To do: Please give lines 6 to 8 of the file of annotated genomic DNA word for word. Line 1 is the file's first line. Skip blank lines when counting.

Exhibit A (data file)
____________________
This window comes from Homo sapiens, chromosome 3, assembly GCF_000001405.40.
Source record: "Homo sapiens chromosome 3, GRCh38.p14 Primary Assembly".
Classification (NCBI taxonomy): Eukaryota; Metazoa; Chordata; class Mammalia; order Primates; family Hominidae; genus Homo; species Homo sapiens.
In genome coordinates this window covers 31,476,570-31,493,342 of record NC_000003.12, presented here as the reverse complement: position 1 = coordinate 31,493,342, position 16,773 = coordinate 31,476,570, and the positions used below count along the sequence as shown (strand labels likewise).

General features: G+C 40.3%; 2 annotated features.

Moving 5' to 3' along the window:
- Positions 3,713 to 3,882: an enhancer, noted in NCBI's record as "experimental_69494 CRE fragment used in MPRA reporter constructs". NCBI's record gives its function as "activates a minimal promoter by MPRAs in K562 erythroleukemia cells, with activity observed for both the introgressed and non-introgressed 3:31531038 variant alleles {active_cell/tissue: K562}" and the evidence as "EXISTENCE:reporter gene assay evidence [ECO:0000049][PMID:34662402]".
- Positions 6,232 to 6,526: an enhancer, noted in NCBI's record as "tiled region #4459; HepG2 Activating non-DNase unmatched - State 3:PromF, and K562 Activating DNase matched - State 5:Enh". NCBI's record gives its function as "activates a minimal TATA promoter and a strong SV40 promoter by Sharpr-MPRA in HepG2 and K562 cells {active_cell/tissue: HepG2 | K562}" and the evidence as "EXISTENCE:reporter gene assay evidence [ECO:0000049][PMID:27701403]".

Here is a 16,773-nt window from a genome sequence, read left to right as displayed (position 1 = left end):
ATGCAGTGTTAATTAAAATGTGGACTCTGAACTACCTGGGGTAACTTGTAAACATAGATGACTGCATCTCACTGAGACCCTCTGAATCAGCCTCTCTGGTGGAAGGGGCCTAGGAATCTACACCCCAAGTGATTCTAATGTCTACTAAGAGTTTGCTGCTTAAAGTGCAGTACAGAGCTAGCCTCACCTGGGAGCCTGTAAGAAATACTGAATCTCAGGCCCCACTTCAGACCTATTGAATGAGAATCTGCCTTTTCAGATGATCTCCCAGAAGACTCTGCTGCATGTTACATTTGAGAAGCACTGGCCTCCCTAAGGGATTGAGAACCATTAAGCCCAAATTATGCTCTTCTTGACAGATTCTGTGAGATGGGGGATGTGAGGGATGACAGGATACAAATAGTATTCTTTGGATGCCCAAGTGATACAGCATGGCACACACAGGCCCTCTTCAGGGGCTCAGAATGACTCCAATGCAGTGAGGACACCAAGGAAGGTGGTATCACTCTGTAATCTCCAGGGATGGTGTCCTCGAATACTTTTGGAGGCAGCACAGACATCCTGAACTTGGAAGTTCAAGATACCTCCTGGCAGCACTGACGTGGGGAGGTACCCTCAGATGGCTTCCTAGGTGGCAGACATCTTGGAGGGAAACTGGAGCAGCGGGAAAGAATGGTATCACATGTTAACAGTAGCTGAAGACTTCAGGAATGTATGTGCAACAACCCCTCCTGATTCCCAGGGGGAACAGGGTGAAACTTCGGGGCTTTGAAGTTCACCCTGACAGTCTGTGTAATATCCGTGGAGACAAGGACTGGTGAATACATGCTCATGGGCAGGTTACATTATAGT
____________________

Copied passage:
Moving 5' to 3' along the window:
- Positions 3,713 to 3,882: an enhancer, noted in NCBI's record as "experimental_69494 CRE fragment used in MPRA reporter constructs". NCBI's record gives its function as "activates a minimal promoter by MPRAs in K562 erythroleukemia cells, with activity observed for both the introgressed and non-introgressed 3:31531038 variant alleles {active_cell/tissue: K562}" and the evidence as "EXISTENCE:reporter gene assay evidence [ECO:0000049][PMID:34662402]".
- Positions 6,232 to 6,526: an enhancer, noted in NCBI's record as "tiled region #4459; HepG2 Activating non-DNase unmatched - State 3:PromF, and K562 Activating DNase matched - State 5:Enh". NCBI's record gives its function as "activates a minimal TATA promoter and a strong SV40 promoter by Sharpr-MPRA in HepG2 and K562 cells {active_cell/tissue: HepG2 | K562}" and the evidence as "EXISTENCE:reporter gene assay evidence [ECO:0000049][PMID:27701403]".